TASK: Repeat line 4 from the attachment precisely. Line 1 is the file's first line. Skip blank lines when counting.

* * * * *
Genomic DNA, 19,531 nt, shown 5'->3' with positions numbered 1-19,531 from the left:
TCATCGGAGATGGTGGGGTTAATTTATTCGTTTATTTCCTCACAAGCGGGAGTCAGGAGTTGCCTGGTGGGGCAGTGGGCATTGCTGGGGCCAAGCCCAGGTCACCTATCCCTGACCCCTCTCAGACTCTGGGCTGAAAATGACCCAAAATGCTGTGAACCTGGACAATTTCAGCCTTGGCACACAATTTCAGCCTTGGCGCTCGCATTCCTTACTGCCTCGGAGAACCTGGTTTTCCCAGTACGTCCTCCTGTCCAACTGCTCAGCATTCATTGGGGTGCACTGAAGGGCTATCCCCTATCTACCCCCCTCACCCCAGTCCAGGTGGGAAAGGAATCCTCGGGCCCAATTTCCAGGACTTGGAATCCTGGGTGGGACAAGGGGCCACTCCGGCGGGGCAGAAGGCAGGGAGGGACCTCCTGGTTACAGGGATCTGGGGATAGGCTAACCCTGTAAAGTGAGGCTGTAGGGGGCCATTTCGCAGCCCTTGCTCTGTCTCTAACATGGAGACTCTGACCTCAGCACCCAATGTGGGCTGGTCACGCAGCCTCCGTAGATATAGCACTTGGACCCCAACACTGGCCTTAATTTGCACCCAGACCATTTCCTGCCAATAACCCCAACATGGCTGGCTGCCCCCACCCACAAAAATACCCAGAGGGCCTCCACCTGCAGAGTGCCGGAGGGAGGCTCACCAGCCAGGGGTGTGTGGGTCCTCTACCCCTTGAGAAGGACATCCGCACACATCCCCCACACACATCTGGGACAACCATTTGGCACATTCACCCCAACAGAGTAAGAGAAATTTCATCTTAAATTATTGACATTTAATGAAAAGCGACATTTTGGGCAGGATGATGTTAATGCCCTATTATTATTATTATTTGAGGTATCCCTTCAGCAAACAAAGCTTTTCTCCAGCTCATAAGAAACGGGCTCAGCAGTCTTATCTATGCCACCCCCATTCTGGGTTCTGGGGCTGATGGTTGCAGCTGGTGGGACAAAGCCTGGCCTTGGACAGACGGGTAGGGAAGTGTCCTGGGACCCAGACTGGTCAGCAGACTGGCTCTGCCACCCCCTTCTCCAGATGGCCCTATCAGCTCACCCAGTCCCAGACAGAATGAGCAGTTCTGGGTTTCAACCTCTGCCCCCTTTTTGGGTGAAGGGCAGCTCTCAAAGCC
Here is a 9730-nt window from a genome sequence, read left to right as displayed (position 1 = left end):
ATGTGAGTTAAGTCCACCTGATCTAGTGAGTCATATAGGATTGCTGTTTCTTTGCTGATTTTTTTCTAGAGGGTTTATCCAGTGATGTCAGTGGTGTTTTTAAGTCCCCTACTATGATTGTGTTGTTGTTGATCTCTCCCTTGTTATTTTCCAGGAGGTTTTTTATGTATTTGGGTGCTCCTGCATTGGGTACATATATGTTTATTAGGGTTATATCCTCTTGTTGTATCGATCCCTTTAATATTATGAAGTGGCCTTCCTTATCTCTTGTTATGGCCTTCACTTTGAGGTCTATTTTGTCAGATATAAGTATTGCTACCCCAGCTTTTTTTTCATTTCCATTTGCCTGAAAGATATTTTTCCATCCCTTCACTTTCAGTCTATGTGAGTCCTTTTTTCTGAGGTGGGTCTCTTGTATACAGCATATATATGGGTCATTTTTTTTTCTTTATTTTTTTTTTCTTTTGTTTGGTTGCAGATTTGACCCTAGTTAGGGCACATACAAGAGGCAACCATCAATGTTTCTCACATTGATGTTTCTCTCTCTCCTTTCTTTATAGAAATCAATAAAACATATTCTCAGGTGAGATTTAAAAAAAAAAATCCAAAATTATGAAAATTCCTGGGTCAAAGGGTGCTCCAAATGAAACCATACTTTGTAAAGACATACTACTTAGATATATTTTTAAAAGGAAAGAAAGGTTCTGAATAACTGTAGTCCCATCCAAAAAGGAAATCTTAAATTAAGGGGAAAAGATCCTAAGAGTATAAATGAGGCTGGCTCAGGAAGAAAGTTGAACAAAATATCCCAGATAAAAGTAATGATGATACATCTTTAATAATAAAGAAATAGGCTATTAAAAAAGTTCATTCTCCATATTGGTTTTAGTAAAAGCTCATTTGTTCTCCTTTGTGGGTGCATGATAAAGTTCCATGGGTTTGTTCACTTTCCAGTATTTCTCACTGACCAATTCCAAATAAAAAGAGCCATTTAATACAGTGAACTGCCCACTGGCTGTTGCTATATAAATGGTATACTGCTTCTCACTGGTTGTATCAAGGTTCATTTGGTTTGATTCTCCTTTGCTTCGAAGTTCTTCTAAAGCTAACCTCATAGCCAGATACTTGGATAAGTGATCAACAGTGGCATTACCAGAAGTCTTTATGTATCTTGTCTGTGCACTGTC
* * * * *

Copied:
ATGTGAGTTAAGTCCACCTGATCTAGTGAGTCATATAGGATTGCTGTTTCTTTGCTGATTTTTTTCTAGAGGGTTTATCCAGTGATGTCAGTGGTGTTTTTAAGTCCCCTACTATGATTGTGTTGTTGTTGATCTCTCCCTTGTTATTTTCCAGGAGGTTTTTTATGTATTTGGGTGCTCCTGCATTGGGTACATATATGTTTATTAGGGTTATATCCTCTTGTTGTATCGATCCCTTTAATATTATGAAGTGGCCTTCCTTATCTCTTGTTATGGCCTTCACTTTGAGGTCTATTTTGTCAGATATAAGTATTGCTACCCCAGCTTTTTTTTCATTTCCATTTGCCTGAAAGATATTTTTCCATCCCTTCACTTTCAGTCTATGTGAGTCCTTTTTTCTGAGGTGGGTCTCTTGTATACAGCATATATATGGGTCATTTTTTTTTCTTTATTTTTTTTTTCTTTTGTTTGGTTGCAGATTTGACCCTAGTTAGGGCACATACAAGAGGCAACCATCAATGTTTCTCACATTGATGTTTCTCTCTCTCCTTTCTTTATAGAAATCAATAAAACATATTCTCAGGTGAGATTTAAAAAAAAAAATCCAAAATTATGAAAATTCCTGGGTCAAAGGGTGCTCCAAATGAAACCATACTTTGTAAAGACATACTACTTAGATATATTTTTAAAAGGAAAGAAAGGTTCTGAATAACTGTAGTCCCATCCAAAAAGGAAATCTTAAATTAAGGGGAAAAGATCCTAAGAGTATAAATGAGGCTGGCTCAGGAAGAAAGTTGAACAAAATATCCCAGATAAAAGTAATGATGATACATCTTTAATAATAAAGAAATAGGCTATTAAAAAAGTTCATTCTCCATATTGGTTTTAGTAAAAGCTCATTTGTTCTCCTTTGTGGGTGCATGATAAAGTTCCATGGGTTTGTTCACTTTCCAGTATTTCTCACTGACCAATTCCAAATAAAAAGAGCCATTTAATACAGTGAACTGCCCACTGGCTGTTGCTATATAAATGGTATACTGCTTCTCACTGGTTGTATCAAGGTTCATTTGGTTTGATTCTCCTTTGCTTCGAAGTTCTTCTAAAGCTAACCTCATAGCCAGATACTTGGATAAGTGATCAACAGTGGCATTACCAGAAGTCTTTATGTATCTTGTCTGTGCACTGTC